How to Get Pre-Approved for a Mortgage
Mortgage pre-approval isn’t required during the home buying process, but it can be beneficial. Having a mortgage pre-approval letter indicates to buyers that any offer you make is serious, and that you will be able to secure financing, which could make them more willing to negotiate or accept your offer. It also gives you a more defined budget to refer to when you’re shopping for homes.
Learn more about the difference between mortgage prequalification and pre-approval.
What Documents Do You Need for a Mortgage Pre‑Approval?
To get pre-approved for a home loan, you are essentially partially completing your mortgage application, absent the information about the property you’re interested in purchasing. This means that when you do put an offer in on a home, part of the final mortgage application work has already been completed, which could save you time in the long run.
You’ll need many of the same documents for mortgage pre-approval that you would need if you were filling out the full application. This includes, but is not limited to:
Proof of Income and Employment Verification
- Employment information for the last two years (name, address, and phone numbers), W-2 statements, and pay stubs from the last two months
- Proof of any other current income source, such as:
- Child support/alimony: Separation Agreement and Court printout or 12 months cancelled checks, If you wish to have it considered as part of your income
- Awards letter for Social Security and 1099 for disability income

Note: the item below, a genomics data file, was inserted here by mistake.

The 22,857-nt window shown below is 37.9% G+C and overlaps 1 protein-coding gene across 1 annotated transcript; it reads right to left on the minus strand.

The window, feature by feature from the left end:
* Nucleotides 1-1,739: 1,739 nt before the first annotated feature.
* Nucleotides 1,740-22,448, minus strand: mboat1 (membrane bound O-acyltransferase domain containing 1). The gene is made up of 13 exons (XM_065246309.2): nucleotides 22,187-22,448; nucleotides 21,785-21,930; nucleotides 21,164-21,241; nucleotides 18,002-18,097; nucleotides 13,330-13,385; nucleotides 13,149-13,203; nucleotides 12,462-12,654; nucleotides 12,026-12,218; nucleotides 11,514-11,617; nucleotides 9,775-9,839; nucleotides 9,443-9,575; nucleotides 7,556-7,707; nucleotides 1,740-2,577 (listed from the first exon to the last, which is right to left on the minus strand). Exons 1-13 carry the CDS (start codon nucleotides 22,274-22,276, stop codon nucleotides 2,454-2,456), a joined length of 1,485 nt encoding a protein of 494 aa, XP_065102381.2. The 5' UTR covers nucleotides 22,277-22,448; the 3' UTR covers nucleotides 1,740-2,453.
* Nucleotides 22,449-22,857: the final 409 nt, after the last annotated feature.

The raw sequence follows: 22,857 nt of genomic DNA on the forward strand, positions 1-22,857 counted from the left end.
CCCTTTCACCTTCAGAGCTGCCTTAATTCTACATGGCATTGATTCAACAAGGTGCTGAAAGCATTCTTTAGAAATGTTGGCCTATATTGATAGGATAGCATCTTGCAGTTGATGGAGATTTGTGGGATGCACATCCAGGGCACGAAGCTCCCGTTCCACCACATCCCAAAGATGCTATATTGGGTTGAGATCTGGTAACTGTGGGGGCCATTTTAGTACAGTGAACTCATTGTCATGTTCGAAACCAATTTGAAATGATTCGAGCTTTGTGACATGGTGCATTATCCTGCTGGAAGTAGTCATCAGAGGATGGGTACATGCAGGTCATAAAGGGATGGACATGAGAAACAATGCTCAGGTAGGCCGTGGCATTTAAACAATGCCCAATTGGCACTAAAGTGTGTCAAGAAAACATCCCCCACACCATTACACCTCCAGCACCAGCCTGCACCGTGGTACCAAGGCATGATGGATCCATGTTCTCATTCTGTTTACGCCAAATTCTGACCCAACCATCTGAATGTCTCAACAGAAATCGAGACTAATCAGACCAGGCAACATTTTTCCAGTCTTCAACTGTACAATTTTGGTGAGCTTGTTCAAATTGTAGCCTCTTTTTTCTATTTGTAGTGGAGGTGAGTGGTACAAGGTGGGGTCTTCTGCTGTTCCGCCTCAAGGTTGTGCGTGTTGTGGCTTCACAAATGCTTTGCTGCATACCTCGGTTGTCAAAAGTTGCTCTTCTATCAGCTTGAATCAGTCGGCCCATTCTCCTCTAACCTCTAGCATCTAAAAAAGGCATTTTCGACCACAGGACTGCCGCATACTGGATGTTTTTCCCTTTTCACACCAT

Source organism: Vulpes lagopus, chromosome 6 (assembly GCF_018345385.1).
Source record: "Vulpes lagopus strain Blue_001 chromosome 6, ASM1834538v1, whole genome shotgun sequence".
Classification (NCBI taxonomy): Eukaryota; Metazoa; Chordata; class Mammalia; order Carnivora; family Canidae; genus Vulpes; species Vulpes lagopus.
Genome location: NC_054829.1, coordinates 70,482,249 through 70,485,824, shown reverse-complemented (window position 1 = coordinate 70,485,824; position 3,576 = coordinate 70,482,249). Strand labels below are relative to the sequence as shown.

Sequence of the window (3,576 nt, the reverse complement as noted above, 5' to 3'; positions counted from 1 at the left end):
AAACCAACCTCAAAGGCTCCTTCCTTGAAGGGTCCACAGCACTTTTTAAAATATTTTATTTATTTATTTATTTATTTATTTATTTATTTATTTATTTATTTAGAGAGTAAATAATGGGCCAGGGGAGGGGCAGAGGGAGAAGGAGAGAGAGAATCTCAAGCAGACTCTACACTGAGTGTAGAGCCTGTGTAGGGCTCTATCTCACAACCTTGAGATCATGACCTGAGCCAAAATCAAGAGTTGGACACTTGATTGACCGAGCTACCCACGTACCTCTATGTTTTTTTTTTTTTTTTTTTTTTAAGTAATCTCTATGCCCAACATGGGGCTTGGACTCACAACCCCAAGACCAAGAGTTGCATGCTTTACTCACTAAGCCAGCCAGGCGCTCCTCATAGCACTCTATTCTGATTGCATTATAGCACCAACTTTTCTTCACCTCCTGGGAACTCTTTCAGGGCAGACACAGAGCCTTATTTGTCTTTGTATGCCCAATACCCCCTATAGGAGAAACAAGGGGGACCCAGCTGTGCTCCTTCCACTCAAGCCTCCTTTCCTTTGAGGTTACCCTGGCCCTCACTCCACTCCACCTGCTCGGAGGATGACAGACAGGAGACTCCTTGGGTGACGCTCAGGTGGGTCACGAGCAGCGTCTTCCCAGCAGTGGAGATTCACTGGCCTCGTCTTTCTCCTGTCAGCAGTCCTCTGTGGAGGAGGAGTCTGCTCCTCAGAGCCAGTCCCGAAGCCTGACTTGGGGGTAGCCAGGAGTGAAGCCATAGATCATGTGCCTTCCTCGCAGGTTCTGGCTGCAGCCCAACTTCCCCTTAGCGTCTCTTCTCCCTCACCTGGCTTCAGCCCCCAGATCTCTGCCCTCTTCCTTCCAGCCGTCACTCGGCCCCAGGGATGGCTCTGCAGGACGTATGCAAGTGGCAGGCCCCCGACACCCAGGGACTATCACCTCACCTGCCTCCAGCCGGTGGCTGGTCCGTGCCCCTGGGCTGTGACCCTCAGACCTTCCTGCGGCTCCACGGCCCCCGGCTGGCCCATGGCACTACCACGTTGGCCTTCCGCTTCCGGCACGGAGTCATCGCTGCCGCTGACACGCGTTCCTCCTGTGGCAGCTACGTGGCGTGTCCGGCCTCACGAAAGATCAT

- Rental Income – Copy of lease, if property has been held for less than 12 months; 2 years of tax returns with all schedules, if property has been held longer than 12 months
- Signed, completed federal income tax returns for the past two years, including personal, partnership, and corporate returns
- Year-to-date business profit-and-loss statement for current year, if more than three months have passed since the end of the last tax year
Proof of Assets
Source of funds/down payment
- List of checking and saving accounts, including bank name, account number, and type
- Original bank statements for the last two months, including savings, checking, and investment accounts
- Stocks and securities account statements for the last two months
- Sale of asset: proof of ownership, proof of sale, and proof of funds transfer
- For gift funds: a gift letter, evidence of transfer, and sometimes evidence of withdrawal
- List of all debts presently owed
- Cancelled rent or mortgage payment checks for the past 12 months, if not reflected on credit report
- Child support/alimony
- Full name and Social Security Number
- Driver’s license or state-issued identification card (unexpired)
- Home address for the last two years, including dates
As part of the pre-approval process, your lender will also check your credit history. This can be useful, since it will flag any concerns with your credit that may need to be fixed early in the home buying process.
Mortgage Pre-Approval Letter
If you are pre-approved, you will receive a formal mortgage pre-approval letter, detailing the amount you are pre-approved for, as well as an interest rate. You can use this letter to demonstrate the ability to finance a home to a seller. It is only valid for 120 days, however, so if you do not make an offer on a home in that time you will need to get in touch with your lender to issue a new letter. A mortgage pre-approval, while valuable, is not a full guarantee, as information about the property may affect your final application approval.
Interested in Getting Pre-Approved for a Home Loan?
All loans are subject to approval.
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